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Victor MALTSEV

Victor Maltsev
Title: Staff Scientist
Office(s): Cellular Biophysics Section (CBPS)
Phone Number: 410-558-8426
Email Address: maltsevvi@mail.nih.gov

Biography

I got my master’s degree in biophysics in 1982 at Moscow Institute of Physics and Technology and Ph.D. in Biological Sciences in 1991. After postdoctoral studies of cardiac differentiation of embryonic stem cells at the Free University of Berlin, I worked as Staff Investigator at Henry Ford Health System in Detroit studying cellular mechanisms of cardiac arrhythmias.  I joined Laboratory of Cardiovascular Science in 2002 as Staff Scientist and my research has been focused on biophysical mechanisms of heart rate regulation and its deterioration with age. Together with my LCS colleagues we discovered a new mechanism of cardiac impulse initiation that involves intracellular calcium oscillator (dubbed calcium clock) coupled to a membrane oscillator (membrane clock). Together with Edward Lakatta we created the first numerical model of the coupled clock pacemaker system that explained numerous experimental data. Components of both clocks interact via explosive positive feedback mechanisms, so-called ignition process that insures robustness of cardiac impulse initiation. We further considered cardiac pacemaking is an emergent property of complex synchronized signaling on multiple scales. At the lowest scale heart beat depends on individual molecules synchronizing their states to generate robust intracellular signals over the thermal noise. We discovered that this first emerging level of heartbeat is achieved via synchronized openings and closings of calcium release channels that is mathematically described as the phase transition associated with spontaneous magnetization (so called ordered spin state).  We further discovered that calcium release system also exhibits order-disorder phase transitions linked to abnormal “leaky” releases.  We hypothesize that cardiac rhythm deterioration with age is due, in part to disordered operation of the release channels over their synchronized (“magnetized”) action.  Other aging-associated changes include deterioration of signal synchronization at higher scales, including interactions of local calcium releases with membrane ion channels and interactions among cells within the pacemaker tissue.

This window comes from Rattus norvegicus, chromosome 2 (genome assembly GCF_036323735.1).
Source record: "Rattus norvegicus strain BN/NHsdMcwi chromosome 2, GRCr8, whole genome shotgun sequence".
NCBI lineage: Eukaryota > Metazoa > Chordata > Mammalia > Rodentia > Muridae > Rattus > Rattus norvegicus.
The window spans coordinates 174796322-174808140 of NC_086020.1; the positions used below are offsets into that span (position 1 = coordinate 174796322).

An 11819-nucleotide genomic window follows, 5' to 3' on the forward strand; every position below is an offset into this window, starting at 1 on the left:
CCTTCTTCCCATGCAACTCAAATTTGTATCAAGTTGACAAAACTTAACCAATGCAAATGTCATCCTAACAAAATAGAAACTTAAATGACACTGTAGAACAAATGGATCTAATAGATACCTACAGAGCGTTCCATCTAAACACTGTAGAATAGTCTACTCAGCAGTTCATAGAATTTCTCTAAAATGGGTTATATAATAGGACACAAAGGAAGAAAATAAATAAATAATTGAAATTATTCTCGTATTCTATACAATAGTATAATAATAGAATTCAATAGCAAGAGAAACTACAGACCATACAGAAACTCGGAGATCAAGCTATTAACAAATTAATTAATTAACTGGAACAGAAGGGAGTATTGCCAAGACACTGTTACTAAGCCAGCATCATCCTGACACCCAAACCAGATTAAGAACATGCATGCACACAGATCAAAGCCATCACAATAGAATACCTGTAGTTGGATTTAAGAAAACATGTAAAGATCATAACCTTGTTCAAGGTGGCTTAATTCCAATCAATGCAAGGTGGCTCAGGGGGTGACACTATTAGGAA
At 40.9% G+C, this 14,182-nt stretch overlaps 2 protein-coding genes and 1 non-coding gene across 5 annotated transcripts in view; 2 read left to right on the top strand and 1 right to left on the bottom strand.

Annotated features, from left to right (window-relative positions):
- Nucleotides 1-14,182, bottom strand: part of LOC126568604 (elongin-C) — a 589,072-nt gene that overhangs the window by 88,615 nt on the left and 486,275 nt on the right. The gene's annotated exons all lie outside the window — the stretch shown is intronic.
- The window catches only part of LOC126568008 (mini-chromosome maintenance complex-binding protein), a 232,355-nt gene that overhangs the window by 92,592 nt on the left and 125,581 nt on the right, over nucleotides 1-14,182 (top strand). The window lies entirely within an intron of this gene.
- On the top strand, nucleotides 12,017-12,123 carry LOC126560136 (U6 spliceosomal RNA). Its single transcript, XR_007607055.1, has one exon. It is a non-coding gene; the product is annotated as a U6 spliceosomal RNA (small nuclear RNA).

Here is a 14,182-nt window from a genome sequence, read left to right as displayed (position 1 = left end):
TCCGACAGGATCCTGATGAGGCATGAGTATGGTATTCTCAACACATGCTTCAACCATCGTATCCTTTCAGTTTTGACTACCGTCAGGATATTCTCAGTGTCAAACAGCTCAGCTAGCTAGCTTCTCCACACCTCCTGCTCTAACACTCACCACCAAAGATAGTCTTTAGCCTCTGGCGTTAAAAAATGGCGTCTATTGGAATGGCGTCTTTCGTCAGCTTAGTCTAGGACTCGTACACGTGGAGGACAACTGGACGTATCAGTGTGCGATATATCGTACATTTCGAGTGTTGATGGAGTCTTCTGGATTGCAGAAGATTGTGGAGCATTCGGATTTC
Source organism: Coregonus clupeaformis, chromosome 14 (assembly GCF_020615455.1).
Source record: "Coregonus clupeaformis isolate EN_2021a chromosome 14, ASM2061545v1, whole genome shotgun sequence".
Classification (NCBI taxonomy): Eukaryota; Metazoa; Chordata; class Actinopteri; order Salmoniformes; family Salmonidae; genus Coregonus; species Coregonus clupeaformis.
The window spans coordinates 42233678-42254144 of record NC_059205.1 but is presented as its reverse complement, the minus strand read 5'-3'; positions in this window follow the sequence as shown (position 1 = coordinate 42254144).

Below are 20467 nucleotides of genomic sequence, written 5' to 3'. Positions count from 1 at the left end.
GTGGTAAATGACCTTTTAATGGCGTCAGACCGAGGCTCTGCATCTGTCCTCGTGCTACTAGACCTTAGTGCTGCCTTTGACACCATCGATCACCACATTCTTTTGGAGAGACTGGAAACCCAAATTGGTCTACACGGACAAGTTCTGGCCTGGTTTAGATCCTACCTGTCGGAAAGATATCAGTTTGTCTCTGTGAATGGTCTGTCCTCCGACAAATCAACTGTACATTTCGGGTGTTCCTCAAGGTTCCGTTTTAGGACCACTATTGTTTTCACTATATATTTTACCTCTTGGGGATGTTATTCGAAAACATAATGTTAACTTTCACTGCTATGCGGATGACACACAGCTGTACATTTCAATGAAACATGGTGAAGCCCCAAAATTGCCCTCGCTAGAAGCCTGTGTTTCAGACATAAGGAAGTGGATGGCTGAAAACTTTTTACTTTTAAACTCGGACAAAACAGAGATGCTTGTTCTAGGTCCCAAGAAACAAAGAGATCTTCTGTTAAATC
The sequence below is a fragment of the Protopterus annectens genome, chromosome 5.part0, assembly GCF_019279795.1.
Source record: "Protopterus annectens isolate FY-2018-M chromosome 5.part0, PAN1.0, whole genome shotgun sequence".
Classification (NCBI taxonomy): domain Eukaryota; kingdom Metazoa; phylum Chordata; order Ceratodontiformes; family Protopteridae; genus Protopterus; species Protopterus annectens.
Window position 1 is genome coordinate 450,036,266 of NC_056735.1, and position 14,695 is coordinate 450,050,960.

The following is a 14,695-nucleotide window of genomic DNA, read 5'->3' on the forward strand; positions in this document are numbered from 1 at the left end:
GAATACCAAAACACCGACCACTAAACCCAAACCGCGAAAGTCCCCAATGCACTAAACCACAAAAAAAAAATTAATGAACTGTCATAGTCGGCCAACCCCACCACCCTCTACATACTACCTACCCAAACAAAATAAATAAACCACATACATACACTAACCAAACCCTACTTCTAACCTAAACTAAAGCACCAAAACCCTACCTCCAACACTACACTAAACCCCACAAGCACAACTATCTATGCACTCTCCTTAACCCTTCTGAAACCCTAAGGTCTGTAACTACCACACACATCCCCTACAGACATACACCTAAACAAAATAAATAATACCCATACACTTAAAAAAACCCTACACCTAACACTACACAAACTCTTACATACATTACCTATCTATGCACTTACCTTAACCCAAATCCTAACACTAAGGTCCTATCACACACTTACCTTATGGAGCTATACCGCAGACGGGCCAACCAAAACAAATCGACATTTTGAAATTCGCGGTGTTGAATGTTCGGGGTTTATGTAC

For a full list of publications by Victor Maltsev, click here.